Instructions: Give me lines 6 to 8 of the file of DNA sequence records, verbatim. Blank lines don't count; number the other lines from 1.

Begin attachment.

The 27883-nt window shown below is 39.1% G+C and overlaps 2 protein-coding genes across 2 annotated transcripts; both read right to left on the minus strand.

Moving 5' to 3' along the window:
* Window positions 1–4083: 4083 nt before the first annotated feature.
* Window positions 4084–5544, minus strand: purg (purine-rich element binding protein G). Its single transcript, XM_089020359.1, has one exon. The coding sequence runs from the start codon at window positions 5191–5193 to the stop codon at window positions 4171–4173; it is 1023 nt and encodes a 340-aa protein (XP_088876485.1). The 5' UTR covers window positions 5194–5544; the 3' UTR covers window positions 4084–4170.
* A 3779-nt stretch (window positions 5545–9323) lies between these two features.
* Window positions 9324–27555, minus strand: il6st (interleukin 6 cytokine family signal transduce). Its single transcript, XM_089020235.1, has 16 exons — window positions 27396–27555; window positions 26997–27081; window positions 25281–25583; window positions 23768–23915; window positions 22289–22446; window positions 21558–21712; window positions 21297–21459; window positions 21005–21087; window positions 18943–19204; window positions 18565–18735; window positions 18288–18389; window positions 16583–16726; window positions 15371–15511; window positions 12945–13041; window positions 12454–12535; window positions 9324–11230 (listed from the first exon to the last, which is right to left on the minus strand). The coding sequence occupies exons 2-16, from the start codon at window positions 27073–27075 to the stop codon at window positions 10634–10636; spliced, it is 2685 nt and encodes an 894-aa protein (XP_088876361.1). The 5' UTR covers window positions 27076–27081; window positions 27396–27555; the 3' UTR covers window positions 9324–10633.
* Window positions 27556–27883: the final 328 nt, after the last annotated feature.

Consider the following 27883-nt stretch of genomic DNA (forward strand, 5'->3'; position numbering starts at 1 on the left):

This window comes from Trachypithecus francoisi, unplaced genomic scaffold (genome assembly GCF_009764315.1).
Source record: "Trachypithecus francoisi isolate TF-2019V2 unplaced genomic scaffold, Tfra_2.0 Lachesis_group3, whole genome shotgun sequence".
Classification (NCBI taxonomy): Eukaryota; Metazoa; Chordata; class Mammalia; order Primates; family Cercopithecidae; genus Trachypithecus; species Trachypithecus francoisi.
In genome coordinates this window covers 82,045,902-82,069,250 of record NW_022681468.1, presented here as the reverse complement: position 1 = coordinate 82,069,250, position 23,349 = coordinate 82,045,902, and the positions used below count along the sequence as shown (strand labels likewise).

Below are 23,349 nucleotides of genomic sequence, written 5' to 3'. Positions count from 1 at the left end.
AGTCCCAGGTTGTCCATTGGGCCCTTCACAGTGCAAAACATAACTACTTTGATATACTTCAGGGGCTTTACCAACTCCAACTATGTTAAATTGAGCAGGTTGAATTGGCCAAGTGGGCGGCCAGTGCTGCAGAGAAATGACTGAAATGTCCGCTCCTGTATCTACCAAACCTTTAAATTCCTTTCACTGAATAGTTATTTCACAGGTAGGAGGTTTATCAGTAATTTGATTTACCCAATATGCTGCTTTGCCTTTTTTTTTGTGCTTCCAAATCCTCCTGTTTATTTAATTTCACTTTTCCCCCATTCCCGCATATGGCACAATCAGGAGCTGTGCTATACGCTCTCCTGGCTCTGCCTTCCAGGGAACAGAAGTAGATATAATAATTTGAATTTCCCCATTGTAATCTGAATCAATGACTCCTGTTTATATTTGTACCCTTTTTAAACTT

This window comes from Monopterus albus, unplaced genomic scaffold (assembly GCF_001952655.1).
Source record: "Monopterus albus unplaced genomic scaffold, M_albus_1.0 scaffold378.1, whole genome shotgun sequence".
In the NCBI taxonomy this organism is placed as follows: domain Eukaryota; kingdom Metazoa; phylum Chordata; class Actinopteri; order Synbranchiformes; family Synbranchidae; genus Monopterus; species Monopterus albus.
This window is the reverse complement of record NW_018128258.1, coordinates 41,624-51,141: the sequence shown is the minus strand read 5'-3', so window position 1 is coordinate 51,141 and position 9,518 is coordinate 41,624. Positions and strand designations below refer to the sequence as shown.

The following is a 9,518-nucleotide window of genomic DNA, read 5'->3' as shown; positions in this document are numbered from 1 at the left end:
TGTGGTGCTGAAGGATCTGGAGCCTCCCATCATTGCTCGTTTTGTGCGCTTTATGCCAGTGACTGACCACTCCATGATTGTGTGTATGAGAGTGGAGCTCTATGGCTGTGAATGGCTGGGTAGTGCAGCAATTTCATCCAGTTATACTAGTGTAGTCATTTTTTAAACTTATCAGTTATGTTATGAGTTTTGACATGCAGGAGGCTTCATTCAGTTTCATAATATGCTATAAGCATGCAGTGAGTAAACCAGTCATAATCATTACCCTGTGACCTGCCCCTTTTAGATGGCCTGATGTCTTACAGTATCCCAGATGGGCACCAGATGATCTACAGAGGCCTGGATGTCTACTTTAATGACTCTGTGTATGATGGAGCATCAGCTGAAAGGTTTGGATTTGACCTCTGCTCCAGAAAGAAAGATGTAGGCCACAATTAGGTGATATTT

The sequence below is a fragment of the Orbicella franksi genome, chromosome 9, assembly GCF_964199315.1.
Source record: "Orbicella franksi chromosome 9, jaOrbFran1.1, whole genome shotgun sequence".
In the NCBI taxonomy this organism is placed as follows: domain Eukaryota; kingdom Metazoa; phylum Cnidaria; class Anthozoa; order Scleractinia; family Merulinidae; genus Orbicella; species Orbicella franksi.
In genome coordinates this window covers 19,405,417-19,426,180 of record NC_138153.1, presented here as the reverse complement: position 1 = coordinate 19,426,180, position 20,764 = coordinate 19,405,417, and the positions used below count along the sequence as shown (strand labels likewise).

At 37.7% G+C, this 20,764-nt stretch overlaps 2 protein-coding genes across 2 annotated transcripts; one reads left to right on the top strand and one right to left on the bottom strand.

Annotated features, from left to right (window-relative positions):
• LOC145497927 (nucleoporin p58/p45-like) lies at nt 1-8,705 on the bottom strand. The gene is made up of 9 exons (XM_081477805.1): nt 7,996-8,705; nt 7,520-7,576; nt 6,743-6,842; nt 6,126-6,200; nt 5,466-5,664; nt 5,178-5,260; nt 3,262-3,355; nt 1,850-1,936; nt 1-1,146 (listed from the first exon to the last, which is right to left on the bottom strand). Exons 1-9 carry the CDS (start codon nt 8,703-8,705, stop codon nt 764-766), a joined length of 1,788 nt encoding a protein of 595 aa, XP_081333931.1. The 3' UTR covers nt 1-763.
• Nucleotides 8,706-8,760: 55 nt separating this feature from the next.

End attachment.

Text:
* Window positions 9324–27555, minus strand: il6st (interleukin 6 cytokine family signal transduce). Its single transcript, XM_089020235.1, has 16 exons — window positions 27396–27555; window positions 26997–27081; window positions 25281–25583; window positions 23768–23915; window positions 22289–22446; window positions 21558–21712; window positions 21297–21459; window positions 21005–21087; window positions 18943–19204; window positions 18565–18735; window positions 18288–18389; window positions 16583–16726; window positions 15371–15511; window positions 12945–13041; window positions 12454–12535; window positions 9324–11230 (listed from the first exon to the last, which is right to left on the minus strand). The coding sequence occupies exons 2-16, from the start codon at window positions 27073–27075 to the stop codon at window positions 10634–10636; spliced, it is 2685 nt and encodes an 894-aa protein (XP_088876361.1). The 5' UTR covers window positions 27076–27081; window positions 27396–27555; the 3' UTR covers window positions 9324–10633.
* Window positions 27556–27883: the final 328 nt, after the last annotated feature.

Consider the following 27883-nt stretch of genomic DNA (forward strand, 5'->3'; position numbering starts at 1 on the left):